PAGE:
This further solidifies what Councilman Mike Bonin has stated in reference to the Jones Settlement. The Settlement states that after meeting the requirement of 1250 units of permanent supportive housing, the Jones Settlement would be removed. The number of units is so few compared with the number of homeless in Los Angeles, Councilman Bonin said the City would be back in court.

The court of appeals referred to availability of a bed for each homeless person. All the states within the ninth circuit are now in the same situation as Los Angeles.

Mayor Eric Garcetti’s plan to “discourage” those homeless in encampments who refuse his Bridge Home plan may be questionable. The court doesn’t mention “refusing” to accept a bed  with a plan that leads to permanent housing … it just says a bed and implies one for each person.   City Attorney Mike Feuer says he feels refusing the plan with a bed, is like refusing a bed.

See LA Times story.

Venice Gets No. 4 Scrambled Crosswalk in Los Angeles — Washington and Pacific Blvd

(Photo courtesy of David Graham-Caso, Chief of Staff to Councilman Bonin.)

(29 Aug 2018)Councilman Mike Bonin, LADOT General Manager Seleta Reynolds, and Glabe Hartley, Cow’s End owner walk abreast with other dignitaries behind to celebrate the Venice Scrambled Crosswalk opening early Tuesday morning.

Other people had tried it and loved it as cars that had normally been allowed to make a right on a red light honked.

Bikes and Scooters are considered vehicles in California; therefore, they can cross when pedestrians cross only if they walk their bikes or scooters. If they ride, they must go with the cars.

This is one of the most used and confusing intersections in Venice. Not all corners allowed pedestrians, and there were right turns that could turn into walkers. Also there is a bike path in the middle of Washington Blvd, going west,  with cars turning right and cars going forward. All that was confusing is eliminated in the “scramble.” Now it is all stop and cross.  Bikes in the middle can walk their bikes or wait for the light. Getting to the light for bikers is still done carefully.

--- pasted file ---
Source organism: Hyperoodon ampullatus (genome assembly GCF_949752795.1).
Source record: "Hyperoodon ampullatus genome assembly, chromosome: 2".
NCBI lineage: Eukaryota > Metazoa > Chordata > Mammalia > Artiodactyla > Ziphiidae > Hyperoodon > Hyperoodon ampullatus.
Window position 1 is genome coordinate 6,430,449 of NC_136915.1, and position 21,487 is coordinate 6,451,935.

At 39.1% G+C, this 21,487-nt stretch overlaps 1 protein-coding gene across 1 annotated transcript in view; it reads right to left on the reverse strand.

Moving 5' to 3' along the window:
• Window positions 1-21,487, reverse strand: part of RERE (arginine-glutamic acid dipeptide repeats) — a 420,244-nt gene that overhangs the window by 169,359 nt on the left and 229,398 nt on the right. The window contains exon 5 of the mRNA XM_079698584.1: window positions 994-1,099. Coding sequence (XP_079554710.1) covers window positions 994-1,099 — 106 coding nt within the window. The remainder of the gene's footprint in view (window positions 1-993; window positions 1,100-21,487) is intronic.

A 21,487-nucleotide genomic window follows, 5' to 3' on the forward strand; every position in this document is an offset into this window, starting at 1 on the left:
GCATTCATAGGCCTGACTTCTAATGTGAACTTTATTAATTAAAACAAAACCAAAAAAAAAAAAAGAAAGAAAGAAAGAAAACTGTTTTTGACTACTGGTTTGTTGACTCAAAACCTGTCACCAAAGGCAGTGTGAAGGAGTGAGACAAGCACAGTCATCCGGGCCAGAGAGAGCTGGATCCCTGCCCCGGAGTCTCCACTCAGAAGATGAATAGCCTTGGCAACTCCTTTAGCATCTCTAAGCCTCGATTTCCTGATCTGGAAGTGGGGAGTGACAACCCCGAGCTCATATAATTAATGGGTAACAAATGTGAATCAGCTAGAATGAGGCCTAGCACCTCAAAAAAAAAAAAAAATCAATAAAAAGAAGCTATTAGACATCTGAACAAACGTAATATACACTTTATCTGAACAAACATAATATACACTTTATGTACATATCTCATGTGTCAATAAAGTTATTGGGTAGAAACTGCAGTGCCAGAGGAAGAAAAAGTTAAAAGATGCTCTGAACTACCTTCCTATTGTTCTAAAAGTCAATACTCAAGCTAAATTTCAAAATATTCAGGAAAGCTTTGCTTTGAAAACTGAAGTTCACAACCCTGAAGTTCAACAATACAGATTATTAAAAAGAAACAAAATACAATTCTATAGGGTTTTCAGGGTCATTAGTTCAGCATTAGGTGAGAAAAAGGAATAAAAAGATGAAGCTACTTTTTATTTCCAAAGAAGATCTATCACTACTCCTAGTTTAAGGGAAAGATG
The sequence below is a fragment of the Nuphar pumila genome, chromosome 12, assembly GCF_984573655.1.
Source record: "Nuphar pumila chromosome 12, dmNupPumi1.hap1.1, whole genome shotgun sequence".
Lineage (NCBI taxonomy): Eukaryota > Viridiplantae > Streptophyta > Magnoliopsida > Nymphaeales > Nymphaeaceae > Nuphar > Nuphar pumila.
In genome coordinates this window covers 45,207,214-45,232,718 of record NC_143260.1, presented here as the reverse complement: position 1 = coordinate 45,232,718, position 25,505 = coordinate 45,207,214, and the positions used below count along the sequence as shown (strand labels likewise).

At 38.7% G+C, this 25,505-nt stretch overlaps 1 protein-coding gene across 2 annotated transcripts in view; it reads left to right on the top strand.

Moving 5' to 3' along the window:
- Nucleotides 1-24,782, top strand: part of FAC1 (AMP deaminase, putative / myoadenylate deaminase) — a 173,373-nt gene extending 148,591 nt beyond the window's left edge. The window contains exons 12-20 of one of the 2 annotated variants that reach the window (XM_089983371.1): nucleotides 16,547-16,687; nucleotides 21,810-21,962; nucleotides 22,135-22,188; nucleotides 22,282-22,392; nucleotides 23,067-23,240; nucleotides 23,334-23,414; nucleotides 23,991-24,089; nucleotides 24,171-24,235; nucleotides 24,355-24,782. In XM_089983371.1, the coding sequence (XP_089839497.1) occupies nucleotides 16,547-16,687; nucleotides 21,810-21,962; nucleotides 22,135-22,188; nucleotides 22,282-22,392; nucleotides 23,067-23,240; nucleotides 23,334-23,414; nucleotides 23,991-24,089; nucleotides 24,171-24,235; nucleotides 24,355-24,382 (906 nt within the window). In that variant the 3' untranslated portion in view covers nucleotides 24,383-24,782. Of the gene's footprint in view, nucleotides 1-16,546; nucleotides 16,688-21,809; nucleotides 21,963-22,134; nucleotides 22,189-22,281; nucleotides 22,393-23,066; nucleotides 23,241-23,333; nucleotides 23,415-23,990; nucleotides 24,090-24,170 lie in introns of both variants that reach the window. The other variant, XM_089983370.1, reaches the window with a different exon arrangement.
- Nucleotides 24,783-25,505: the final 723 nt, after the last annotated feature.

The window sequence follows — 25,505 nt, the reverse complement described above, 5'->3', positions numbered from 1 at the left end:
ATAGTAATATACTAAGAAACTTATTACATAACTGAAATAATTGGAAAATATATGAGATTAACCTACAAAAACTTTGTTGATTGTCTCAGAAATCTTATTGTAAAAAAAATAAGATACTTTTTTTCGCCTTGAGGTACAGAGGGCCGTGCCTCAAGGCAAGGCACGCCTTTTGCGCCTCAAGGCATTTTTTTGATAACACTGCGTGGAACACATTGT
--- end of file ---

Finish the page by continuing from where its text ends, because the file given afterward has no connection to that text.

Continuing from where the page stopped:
Several groups engaged the councilman in conversation regarding the MTA lot for a “bridge housing” site. Part of the conversation was recorded but everyone was talking and questions and answers are not distinct.  Just a bad recording.

By 10:30 Mayor and Councilman Were a “No-Show” for Door-to-Door MTA Canvassing; Training for Door-to-Door was Given


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People came, they chatted with one another, they waived their signs. The groups for and against were probably equally divided but the group against had more signs. Mayor Eric Garcetti and Councilman Mike Bonin were to arrive at 9:30.

People started lining up at 9 am. Registrations started at 9:30 and people went for training. One was not allowed in training room unless he had a name tag, which meant he had registered. Training rooms were set up in three places … one the theatre, one the gift shop and one upstairs. No one seemed to know what happened in the training rooms.

The Mayor and Councilman Bonin were to arrive at 9:30. Time passed. People were sent to the patio for reception of Mayor and Councilman. Scuttlebutt was “they were on their way … they were a no-show.”


Judy Goldman handed out a sheet of questions Questions to be Asked by a Few Citizens  that several Venetians had worked to assemble. The group for the Bridge Housing passed out two pages of LA CAN Statement on Garcetti’s 49M Emergency Shelter Plan.   Page 2 of LA CAN Statement on Garcetti’s 49M Emergency Shelter Plan.

The only official document regarding Bridge Housing is the draft Los Angeles Homeless Services Agency (LAHSA) has provided of the Scope of the Required Service (SRS) that must be provided homeless participants of Bridge Housing.

There were a few people from out of the area. One was from San Pedro. She was asked why she was attending but got no response. One lady who had a scarf around her head questioned why one participant was wearing the jewelry she was wearing.

Even the homeless attended. David Busch was there to explain to those who would listen how he wanted to house the homeless. Jeremy Minney who has been in Venice for a while had other ideas.

The general talk was that people had questions and there were no available answers. Also Venetians did not like the idea of the Bridge Housing being put in Venice; there are other cities in CD11. Venice has enough homeless and has provided enough. “Time to share,” one said.

Neither the Mayor nor the Councilman had arrived by 10:45. People started to go home.